Dateline: Vietnam

Farmland south of Danang
 Farmland south of Danang

‘Desperate’ Food Crisis In Danang

Published in American Report, April 29, 1974

By John Spragens, Jr.
Special to American Report

SAIGON — In central Viet Nam rugged mountains reach out to the sea, and where there is farm land it is crowded into a narrow strip along the coast. Life has always been harder in the center than in the richer deltas of the Red River in the north and the Mekong in the south.

But this year the situation is desperate. People are saying that they have not seen such hunger since 1945, the year of Japanese occupation, when there were two million deaths in northern Viet Nam.

Phan Xuan Huy, a 33-year-old representative in Saigon’s National Assembly, recently released a report on a visit to his constituency, the city of Danang. It gives such a vivid picture of the situation that it bears quoting at length.

“During the period of the American troop presence, the city of Danang, thanks to services provided to American troops, such as supplies, labor, prostitutes and black marketeering, enjoyed a false prosperity. This was also the period, from 1965 to 1972, when the fighting was the most bitter, and for that reason Danang had to receive a gigantic number of refugees from Quang Nam and Quang Tin provinces. They did not come to Danang through any program set up by the government; instead they came sporadically to sell their labor to the American troops.

“At the same time the local people in districts II and III saw their ages old occupations, farming and fishing, disintegrate, partly because their land was seized to build airports and military bases, and because areas of the sea, such as that along Son Cha mountain, were declared off limits, and partly because they could make more money working for American agencies. When the American troops withdrew, the economy of Danang took a nosedive, and now there is starvation in the city.”

In a hamlet of firewood sellers and fisher-folk, Representative Huy met a 60-year-old man whose son had been killed in the war. His daughter-in-law was trying to support him and her three children.

“When he met us, Mr. Loi had been hungry for some time. Saliva ran from the corners of his mouth and he couldn’t speak. When we asked him questions, his arms and legs trembled. The person next door told us that Mr. Loi had been eating only one meal of thin rice gruel a day, and sometimes only once every other day. When his daughter-in-law could sell some firewood or catch crabs they might be able to have a meal of rice.”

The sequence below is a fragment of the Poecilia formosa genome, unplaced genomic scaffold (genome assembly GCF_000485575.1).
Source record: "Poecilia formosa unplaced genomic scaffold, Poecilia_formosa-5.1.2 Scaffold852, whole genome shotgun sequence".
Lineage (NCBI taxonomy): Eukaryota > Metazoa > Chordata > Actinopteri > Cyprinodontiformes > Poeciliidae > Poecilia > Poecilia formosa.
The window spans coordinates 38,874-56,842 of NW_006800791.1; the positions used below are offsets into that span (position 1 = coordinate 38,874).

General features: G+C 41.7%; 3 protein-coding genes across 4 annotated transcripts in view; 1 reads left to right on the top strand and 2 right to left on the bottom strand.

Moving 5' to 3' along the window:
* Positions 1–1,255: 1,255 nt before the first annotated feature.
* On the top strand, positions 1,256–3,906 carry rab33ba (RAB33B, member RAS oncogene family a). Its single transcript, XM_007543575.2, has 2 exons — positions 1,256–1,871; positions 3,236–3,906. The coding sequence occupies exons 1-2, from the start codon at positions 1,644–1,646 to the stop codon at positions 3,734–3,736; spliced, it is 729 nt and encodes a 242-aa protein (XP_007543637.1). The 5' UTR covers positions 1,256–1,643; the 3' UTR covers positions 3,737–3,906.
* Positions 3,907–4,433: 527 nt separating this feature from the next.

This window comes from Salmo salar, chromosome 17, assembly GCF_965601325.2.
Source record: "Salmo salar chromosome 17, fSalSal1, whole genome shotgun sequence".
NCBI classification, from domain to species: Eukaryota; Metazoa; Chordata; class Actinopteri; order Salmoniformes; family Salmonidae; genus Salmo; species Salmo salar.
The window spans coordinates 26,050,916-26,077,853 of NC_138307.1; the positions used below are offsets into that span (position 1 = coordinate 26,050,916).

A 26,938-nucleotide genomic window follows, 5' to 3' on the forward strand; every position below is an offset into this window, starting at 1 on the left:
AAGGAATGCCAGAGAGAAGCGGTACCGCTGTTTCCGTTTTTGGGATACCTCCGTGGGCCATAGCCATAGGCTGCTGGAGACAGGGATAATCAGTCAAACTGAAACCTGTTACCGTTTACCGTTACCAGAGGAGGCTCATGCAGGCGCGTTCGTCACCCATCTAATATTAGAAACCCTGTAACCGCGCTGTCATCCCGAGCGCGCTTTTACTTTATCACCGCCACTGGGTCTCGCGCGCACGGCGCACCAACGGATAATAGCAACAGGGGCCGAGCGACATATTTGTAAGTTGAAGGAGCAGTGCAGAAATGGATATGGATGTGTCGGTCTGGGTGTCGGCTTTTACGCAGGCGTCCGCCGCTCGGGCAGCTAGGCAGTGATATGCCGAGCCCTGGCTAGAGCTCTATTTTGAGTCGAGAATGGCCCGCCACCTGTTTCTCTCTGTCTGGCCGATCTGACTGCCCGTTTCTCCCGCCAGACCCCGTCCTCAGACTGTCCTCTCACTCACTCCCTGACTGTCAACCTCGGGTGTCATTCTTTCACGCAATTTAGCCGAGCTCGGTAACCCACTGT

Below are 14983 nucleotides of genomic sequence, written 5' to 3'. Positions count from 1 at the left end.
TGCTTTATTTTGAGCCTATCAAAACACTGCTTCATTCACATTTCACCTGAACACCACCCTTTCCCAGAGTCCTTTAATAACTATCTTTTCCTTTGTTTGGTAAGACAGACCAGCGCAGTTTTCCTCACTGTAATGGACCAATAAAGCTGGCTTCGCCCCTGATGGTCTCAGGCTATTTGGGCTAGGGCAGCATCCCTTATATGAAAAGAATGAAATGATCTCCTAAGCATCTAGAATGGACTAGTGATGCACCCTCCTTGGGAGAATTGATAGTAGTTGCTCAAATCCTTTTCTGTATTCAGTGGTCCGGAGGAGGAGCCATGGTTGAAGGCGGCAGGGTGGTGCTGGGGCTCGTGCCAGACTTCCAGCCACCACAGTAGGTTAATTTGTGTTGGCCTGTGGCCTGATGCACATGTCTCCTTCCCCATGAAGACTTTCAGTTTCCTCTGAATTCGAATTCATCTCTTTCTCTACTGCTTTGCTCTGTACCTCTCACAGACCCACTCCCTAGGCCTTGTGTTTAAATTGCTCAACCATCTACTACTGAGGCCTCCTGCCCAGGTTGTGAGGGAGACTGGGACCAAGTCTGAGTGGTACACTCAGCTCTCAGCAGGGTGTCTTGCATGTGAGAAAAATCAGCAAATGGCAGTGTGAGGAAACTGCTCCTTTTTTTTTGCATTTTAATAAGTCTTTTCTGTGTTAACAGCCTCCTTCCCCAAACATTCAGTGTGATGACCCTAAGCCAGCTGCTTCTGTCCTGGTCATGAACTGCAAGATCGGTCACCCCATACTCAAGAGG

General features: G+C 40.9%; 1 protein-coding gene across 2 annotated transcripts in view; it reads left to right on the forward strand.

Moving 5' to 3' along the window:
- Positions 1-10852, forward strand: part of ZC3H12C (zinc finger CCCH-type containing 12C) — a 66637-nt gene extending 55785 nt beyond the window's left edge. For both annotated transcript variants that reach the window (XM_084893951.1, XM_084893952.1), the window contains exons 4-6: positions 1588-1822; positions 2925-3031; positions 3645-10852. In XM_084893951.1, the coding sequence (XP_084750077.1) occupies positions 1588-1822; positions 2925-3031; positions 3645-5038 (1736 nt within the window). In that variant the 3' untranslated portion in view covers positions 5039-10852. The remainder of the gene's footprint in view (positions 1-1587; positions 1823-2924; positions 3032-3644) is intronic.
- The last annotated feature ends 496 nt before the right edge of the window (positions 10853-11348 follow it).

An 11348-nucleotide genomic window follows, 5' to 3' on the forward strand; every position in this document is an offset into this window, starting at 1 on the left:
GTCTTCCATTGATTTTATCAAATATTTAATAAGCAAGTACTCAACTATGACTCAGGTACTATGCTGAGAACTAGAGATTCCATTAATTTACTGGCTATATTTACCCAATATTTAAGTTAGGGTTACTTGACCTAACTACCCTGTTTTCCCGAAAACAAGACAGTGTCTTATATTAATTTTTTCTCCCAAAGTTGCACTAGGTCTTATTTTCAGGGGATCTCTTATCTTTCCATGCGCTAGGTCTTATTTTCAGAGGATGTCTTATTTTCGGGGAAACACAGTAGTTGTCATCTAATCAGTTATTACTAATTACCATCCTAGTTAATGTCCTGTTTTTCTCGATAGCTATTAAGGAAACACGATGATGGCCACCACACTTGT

In that one hamlet, Representative Huy found 25 people suffering in similar circumstances. In another district people were reluctant to speak openly with him about their sufferings because “they were trying to save face." But a nurse who sometimes came to the area told him of one family she knew who were driven to collecting the water others used to wash their rice before cooking. They let most of the water evaporate, then made a thin soup, adding scavenged leaves.

Some other cases from the same hamlet:

“Mrs. Le thi Thiet, 53, husband dead, six children, oldest son in the army but sends no money home. The next son quit school to sell bread, and each day they eat one meal of rice gruel or the unsold bread.

“Mrs. Le thi Thi, 47, crippled, has two small children. One sells bread. The other works as a servant and usually comes back at meal time or visits neighbors’ houses.

“Mrs. Dang thi Ky, four children and caring for six grandchildren whose father died in the war and whose mother is also dead. Her husband used to work as a guard at an American agency, then was unemployed. He sold bean curd for a while, but had to quit because the price of sugar rose too high. He sold noodles for a while, but had to quit that, too. Now he sells roasted corn. They eat rice gruel once every other day.

“Le thi Nhut, three children, oldest son in the army but sends no money home, cares for two additional orphaned grandchildren. They live thanks to a widowed daughter who has two children. The old mother and her daughter sell bread, and they eat two meals of rice gruel a day.